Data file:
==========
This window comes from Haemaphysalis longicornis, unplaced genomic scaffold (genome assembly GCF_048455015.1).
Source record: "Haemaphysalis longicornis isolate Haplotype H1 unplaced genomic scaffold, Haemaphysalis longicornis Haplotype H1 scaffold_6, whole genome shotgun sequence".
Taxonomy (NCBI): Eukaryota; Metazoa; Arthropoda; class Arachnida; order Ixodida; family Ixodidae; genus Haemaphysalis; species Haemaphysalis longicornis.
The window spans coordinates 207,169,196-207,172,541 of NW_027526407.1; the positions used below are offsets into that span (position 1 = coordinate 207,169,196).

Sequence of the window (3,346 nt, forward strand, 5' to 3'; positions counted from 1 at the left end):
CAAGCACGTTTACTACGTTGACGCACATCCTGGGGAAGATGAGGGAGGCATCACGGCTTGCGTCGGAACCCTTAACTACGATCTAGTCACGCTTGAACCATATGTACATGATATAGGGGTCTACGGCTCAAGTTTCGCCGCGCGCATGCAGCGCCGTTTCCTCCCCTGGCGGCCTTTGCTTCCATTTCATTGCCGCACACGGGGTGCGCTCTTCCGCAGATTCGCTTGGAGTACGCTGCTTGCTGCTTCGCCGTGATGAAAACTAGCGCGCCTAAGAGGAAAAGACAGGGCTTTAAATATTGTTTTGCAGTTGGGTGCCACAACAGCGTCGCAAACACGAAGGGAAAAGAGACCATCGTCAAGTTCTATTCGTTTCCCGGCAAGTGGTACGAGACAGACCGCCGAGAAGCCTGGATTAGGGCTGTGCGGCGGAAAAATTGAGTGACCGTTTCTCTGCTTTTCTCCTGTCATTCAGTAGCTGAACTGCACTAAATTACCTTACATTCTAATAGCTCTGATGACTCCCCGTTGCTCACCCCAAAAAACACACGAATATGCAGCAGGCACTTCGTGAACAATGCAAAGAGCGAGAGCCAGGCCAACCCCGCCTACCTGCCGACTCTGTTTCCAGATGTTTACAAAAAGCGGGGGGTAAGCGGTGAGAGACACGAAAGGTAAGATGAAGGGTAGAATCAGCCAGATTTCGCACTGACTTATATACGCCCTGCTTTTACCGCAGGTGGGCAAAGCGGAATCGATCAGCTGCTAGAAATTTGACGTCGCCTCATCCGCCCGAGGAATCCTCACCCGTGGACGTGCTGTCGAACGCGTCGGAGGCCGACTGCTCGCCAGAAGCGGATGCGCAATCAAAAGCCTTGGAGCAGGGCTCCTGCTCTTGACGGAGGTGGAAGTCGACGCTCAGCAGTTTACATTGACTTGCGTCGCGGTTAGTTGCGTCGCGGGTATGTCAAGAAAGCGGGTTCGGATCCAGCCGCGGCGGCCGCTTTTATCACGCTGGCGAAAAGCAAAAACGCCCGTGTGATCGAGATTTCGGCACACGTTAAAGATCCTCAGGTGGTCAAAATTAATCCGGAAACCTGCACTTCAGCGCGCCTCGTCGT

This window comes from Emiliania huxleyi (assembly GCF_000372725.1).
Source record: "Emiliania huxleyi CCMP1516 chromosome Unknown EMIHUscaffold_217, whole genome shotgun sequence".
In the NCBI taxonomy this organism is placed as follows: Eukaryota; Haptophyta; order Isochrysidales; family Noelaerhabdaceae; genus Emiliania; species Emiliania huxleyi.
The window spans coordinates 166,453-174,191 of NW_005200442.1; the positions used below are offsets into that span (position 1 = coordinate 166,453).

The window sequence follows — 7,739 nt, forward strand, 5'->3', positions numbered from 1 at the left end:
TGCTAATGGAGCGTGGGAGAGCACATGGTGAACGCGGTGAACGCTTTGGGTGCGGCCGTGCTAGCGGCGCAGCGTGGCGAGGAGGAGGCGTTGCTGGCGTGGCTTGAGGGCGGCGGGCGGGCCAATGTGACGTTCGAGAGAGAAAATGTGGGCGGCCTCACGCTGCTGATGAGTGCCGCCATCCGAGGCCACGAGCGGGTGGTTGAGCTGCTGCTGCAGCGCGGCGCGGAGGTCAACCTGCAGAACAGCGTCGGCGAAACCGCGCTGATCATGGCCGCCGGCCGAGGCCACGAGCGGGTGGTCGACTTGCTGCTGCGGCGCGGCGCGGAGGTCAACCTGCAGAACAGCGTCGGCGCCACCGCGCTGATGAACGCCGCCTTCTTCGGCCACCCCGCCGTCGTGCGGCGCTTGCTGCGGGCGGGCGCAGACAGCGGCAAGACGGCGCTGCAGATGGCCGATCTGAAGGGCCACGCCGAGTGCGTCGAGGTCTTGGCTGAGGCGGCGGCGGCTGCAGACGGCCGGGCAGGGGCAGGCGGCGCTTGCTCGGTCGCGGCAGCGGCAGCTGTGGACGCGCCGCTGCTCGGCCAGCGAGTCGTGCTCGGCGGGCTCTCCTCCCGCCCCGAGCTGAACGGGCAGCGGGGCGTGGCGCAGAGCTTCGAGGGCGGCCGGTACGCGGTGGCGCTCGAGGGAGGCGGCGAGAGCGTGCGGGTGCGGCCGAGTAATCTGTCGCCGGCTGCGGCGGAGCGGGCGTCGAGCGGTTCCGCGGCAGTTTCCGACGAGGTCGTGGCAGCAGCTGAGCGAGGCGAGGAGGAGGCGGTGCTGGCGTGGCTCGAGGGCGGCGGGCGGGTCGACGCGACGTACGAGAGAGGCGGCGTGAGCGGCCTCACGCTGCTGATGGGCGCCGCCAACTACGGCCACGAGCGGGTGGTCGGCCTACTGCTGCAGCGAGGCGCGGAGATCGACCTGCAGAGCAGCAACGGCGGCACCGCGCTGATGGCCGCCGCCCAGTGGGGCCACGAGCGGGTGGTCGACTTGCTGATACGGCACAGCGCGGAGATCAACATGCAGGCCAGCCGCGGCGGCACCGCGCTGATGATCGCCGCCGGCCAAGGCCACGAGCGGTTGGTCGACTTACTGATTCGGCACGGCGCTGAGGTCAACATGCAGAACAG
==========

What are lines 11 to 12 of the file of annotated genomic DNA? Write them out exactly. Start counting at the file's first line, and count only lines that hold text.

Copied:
The window sequence follows — 7,739 nt, forward strand, 5'->3', positions numbered from 1 at the left end:
TGCTAATGGAGCGTGGGAGAGCACATGGTGAACGCGGTGAACGCTTTGGGTGCGGCCGTGCTAGCGGCGCAGCGTGGCGAGGAGGAGGCGTTGCTGGCGTGGCTTGAGGGCGGCGGGCGGGCCAATGTGACGTTCGAGAGAGAAAATGTGGGCGGCCTCACGCTGCTGATGAGTGCCGCCATCCGAGGCCACGAGCGGGTGGTTGAGCTGCTGCTGCAGCGCGGCGCGGAGGTCAACCTGCAGAACAGCGTCGGCGAAACCGCGCTGATCATGGCCGCCGGCCGAGGCCACGAGCGGGTGGTCGACTTGCTGCTGCGGCGCGGCGCGGAGGTCAACCTGCAGAACAGCGTCGGCGCCACCGCGCTGATGAACGCCGCCTTCTTCGGCCACCCCGCCGTCGTGCGGCGCTTGCTGCGGGCGGGCGCAGACAGCGGCAAGACGGCGCTGCAGATGGCCGATCTGAAGGGCCACGCCGAGTGCGTCGAGGTCTTGGCTGAGGCGGCGGCGGCTGCAGACGGCCGGGCAGGGGCAGGCGGCGCTTGCTCGGTCGCGGCAGCGGCAGCTGTGGACGCGCCGCTGCTCGGCCAGCGAGTCGTGCTCGGCGGGCTCTCCTCCCGCCCCGAGCTGAACGGGCAGCGGGGCGTGGCGCAGAGCTTCGAGGGCGGCCGGTACGCGGTGGCGCTCGAGGGAGGCGGCGAGAGCGTGCGGGTGCGGCCGAGTAATCTGTCGCCGGCTGCGGCGGAGCGGGCGTCGAGCGGTTCCGCGGCAGTTTCCGACGAGGTCGTGGCAGCAGCTGAGCGAGGCGAGGAGGAGGCGGTGCTGGCGTGGCTCGAGGGCGGCGGGCGGGTCGACGCGACGTACGAGAGAGGCGGCGTGAGCGGCCTCACGCTGCTGATGGGCGCCGCCAACTACGGCCACGAGCGGGTGGTCGGCCTACTGCTGCAGCGAGGCGCGGAGATCGACCTGCAGAGCAGCAACGGCGGCACCGCGCTGATGGCCGCCGCCCAGTGGGGCCACGAGCGGGTGGTCGACTTGCTGATACGGCACAGCGCGGAGATCAACATGCAGGCCAGCCGCGGCGGCACCGCGCTGATGATCGCCGCCGGCCAAGGCCACGAGCGGTTGGTCGACTTACTGATTCGGCACGGCGCTGAGGTCAACATGCAGAACAG